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News & Features » December 2018 » “Why They Call The Cops On Us” by Nkosi Ife Bandele

“Why They Call The Cops On Us” by Nkosi Ife Bandele

Are you a parent going through the Terrible Twos? Did you live through them and survive? Terrible Twosdays is a place to commiserate over the unending shenanigans of your Darling Children (as the online parenting communities say). Nonfiction stories will be considered, so long as names have been changed to protect the guilty. Inspired by our best-selling gift book for parents, Go the Fuck to Sleep, Terrible Twosdays joins the roster of our other online short fiction series. Unlike Mondays Are Murder and Thursdaze, we’re looking for stories with a light and mischievous feel, all about the day-to-day challenges of parenting. As with our other flash fiction series, stories must not exceed 750 words.

This week, a spilled cup of coffee leads to a tense confrontation.

Why They Call The Cops On Us
by Nkosi Ife Bandele
4- and 5-year-old

I knew I had made a mistake in thinking I could leave my children unattended for even one minute! They were finishing their ice cream desserts after lunch and seemed content and preoccupied enough for me leave them in order pay our bill at the counter.

As soon as I overheard the commotion followed by a loud and extended shriek, I knew I had f-ed up. I left my change on the counter and quickly discovered my four-year- old daughter with her open hands covering her face, (her disappearing act), while a thirty-something white woman, suited up in a kinda yucky mint-colored Chanel outfit, with matching shadow flanking her reddening eyeballs, stood over her wagging a bony pointer in regard to whatever my daughter’s infraction.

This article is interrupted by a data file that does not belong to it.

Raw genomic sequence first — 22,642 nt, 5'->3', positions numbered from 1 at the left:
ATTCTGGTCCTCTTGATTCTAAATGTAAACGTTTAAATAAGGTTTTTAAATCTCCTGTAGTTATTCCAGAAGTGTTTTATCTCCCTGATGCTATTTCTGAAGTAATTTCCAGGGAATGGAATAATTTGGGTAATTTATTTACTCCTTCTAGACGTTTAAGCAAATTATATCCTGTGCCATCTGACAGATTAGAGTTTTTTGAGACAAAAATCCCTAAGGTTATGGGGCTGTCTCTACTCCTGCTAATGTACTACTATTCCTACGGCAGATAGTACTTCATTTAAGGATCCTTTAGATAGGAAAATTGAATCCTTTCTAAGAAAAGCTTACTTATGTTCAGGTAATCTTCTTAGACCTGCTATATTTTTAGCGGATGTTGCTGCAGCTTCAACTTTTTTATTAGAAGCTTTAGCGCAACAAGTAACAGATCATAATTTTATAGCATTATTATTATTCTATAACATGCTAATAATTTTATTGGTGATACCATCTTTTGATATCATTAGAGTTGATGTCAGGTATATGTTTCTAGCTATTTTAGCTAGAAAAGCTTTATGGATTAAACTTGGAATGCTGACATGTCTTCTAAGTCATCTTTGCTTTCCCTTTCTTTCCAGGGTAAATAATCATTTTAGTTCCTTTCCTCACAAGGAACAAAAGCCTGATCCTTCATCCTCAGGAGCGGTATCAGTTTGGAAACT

My son, thirteen months older, tried to protect her by tugging her arm to encourage flight.

I figured they had started running, playing tags perhaps, and knocked over the woman’s coffee evidenced by the brownish puddle on the table and the dark spot on her blazer that she furiously indicated.

Embarrassed and annoyed, I began to wipe the table while apologizing profusely, which totally pissed off the woman.

“Please!” she exclaimed, this time after a big breath. When I turned and faced her, she further exclaimed, “Look at my jacket!”

I looked directly and in my mind agreed that the stain, indeed, spotlighted her questionable fashion choice, so I offered to pay for cleaning, and asked if I can do anything else to help.

She gave me and then my kids quite a look, a mixture of contempt and mischief, before announcing that I could put the little monsters on a leash!

Her mixed metaphor aside (not to mention her faulty person/number agreement), I felt relieved by her excessive rudeness. In effect, she absolved me of lingering embarrassment or, for that matter, the need to make recompense.

I abruptly gathered up my kids, who had stood steadfastly, and we prepared to leave.

When we turned away, the woman shouted after us, “Who’s going to pay for this?” and because I continued to coolly ignore her, she determined, “I’ll fix you!”

She reported us to the police, treating her cell phone like a loud speaker. Fellow patrons listened in anxiously as she vaingloriously repeated her rude remark.

We reclaimed our seats because I did not want to appear as if on the lam. Cognizant of the news reports, I knew, (as did the woman I presume), that police were not only capable of separating black parents from their children but also shooting black people in their backs.